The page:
In-Lab Sleep Study

Greater Tri State Sleep Center | In-Lab Sleep Study

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Sleep studies, or polysomnograms, are tests used to diagnosis sleep disorders. Typically, these studies are conducted in a sleep center or sleep lab after being referred by your primary care physician.

Prior to your sleep study, it is best to limit caffeine, alcohol, and daytime naps to avoid interference with your sleep study. It is important to discuss any medication with your sleep specialists as well as any other concerns you may have regarding the sleep study. Items you will need to bring with you to your appointment: your photo id, insurance card, completed registration packet (mailed to you after scheduling) and something comfortable to sleep in.

The room in which the sleep study is done will be a pleasant environment similar to your own bedroom at home. There will be a dresser for personal belongings, a television, and the testing equipment needed to complete the study. You will also have access to a full bathroom with a walk in shower stall.

During the sleep study, electrodes will be placed on your scalp, face, chest, limbs, and finger in the form of a sticky patch. The electrodes will record your brain activity, eye movements, heart rate, blood pressure, and blood oxygen levels while you sleep.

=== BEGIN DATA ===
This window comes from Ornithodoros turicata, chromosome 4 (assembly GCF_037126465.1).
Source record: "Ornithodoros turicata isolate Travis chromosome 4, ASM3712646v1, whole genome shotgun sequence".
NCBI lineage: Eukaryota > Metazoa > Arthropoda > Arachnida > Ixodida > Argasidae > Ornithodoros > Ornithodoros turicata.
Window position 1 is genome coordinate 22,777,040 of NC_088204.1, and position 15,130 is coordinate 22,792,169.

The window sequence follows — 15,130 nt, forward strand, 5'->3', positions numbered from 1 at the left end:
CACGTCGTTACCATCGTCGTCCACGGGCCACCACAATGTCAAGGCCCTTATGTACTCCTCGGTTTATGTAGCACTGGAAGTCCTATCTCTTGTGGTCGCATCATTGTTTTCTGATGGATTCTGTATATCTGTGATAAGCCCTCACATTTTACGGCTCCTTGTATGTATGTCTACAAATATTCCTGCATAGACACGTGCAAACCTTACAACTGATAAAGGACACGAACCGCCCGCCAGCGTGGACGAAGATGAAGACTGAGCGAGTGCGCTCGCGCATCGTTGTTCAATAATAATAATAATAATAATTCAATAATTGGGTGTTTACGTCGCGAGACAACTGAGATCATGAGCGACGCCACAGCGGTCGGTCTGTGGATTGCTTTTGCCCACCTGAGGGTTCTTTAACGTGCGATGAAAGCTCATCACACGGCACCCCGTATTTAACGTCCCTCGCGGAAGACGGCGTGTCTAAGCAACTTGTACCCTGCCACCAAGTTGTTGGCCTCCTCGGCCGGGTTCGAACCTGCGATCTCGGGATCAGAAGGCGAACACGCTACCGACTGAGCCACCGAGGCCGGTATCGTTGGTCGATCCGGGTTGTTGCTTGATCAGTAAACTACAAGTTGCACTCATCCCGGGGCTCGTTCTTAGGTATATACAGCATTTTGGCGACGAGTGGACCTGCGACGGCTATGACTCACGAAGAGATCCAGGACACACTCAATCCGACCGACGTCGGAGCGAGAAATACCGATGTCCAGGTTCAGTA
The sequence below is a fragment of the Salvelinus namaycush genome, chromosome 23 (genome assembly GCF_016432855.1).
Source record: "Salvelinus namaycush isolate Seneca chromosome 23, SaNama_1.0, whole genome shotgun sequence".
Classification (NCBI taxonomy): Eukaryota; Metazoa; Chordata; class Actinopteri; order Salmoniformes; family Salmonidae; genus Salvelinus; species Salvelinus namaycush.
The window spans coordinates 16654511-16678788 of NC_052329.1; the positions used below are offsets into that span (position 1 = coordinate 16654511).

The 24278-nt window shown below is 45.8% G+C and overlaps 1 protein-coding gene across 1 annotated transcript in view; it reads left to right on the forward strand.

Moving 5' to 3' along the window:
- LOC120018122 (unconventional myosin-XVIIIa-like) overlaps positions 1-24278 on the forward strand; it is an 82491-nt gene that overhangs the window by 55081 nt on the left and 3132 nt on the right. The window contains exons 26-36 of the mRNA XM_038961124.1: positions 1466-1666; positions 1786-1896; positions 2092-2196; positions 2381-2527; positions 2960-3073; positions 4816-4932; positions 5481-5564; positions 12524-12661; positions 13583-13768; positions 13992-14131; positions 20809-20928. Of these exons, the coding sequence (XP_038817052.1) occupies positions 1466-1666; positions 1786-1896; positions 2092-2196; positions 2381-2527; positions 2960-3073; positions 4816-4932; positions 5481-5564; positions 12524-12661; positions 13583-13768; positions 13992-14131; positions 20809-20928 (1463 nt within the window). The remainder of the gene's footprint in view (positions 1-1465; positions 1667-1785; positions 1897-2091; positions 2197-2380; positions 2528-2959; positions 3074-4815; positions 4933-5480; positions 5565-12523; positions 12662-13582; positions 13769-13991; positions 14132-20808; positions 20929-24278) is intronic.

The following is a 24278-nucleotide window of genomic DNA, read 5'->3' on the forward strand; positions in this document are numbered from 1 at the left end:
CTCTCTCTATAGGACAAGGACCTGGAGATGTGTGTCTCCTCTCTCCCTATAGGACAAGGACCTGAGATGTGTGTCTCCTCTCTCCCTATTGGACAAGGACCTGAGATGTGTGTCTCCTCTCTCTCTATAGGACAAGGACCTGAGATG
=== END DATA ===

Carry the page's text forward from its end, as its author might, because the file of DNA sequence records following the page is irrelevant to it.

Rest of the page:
Your chest movements will also be measured to record the strength and duration of inhaled and exhaled breaths. These movements are measured by elastic belts placed around the chest and abdomen.

All sensors and data recording devices are connected to a computer in another room where data is collected and analyzed.

If it is determined that you have sleep apnea, another sleep study may be required. The follow up sleep study is called a therapeutic sleep study. The Therapeutic sleep study is a repeat of the first night of testing where the technician will introduce the CPAP therapy. This allows the sleep specialist to find the appropriate setting for the CPAP equipment that will be used to reduce or eliminate your Apneas.

CPAPs are the most common treatment for sleep apnea. A CPAP keeps your airway open during sleep through the use of mild positive
air pressure.